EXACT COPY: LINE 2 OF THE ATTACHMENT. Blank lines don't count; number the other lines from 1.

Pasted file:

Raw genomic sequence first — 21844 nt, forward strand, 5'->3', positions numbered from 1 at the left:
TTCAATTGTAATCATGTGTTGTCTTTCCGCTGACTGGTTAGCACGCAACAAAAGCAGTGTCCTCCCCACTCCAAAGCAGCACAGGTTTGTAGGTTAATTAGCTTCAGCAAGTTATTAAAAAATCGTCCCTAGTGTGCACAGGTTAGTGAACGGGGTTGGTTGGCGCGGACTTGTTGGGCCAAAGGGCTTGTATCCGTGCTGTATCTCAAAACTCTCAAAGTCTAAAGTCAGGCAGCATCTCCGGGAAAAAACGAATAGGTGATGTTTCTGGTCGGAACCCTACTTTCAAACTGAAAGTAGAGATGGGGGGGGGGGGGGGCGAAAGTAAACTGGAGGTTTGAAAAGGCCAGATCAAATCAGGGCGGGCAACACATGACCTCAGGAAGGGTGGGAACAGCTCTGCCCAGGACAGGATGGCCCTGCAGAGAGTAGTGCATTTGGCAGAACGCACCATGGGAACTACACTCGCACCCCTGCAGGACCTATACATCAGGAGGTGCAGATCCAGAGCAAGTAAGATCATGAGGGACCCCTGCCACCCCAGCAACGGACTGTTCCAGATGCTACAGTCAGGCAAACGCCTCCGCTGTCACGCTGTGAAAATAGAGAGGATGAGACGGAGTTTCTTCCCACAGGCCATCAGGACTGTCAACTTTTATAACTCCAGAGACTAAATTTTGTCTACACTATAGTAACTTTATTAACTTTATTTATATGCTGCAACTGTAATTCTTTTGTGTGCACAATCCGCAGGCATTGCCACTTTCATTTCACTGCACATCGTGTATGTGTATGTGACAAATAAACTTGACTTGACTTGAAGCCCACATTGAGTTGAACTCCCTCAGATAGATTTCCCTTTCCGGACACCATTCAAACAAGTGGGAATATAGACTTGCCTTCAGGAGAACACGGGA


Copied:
TTCAATTGTAATCATGTGTTGTCTTTCCGCTGACTGGTTAGCACGCAACAAAAGCAGTGTCCTCCCCACTCCAAAGCAGCACAGGTTTGTAGGTTAATTAGCTTCAGCAAGTTATTAAAAAATCGTCCCTAGTGTGCACAGGTTAGTGAACGGGGTTGGTTGGCGCGGACTTGTTGGGCCAAAGGGCTTGTATCCGTGCTGTATCTCAAAACTCTCAAAGTCTAAAGTCAGGCAGCATCTCCGGGAAAAAACGAATAGGTGATGTTTCTGGTCGGAACCCTACTTTCAAACTGAAAGTAGAGATGGGGGGGGGGGGGGGCGAAAGTAAACTGGAGGTTTGAAAAGGCCAGATCAAATCAGGGCGGGCAACACATGACCTCAGGAAGGGTGGGAACAGCTCTGCCCAGGACAGGATGGCCCTGCAGAGAGTAGTGCATTTGGCAGAACGCACCATGGGAACTACACTCGCACCCCTGCAGGACCTATACATCAGGAGGTGCAGATCCAGAGCAAGTAAGATCATGAGGGACCCCTGCCACCCCAGCAACGGACTGTTCCAGATGCTACAGTCAGGCAAACGCCTCCGCTGTCACGCTGTGAAAATAGAGAGGATGAGACGGAGTTTCTTCCCACAGGCCATCAGGACTGTCAACTTTTATAACTCCAGAGACTAAATTTTGTCTACACTATAGTAACTTTATTAACTTTATTTATATGCTGCAACTGTAATTCTTTTGTGTGCACAATCCGCAGGCATTGCCACTTTCATTTCACTGCACATCGTGTATGTGTATGTGACAAATAAACTTGACTTGACTTGAAGCCCACATTGAGTTGAACTCCCTCAGATAGATTTCCCTTTCCGGACACCATTCAAACAAGTGGGAATATAGACTTGCCTTCAGGAGAACACGGGA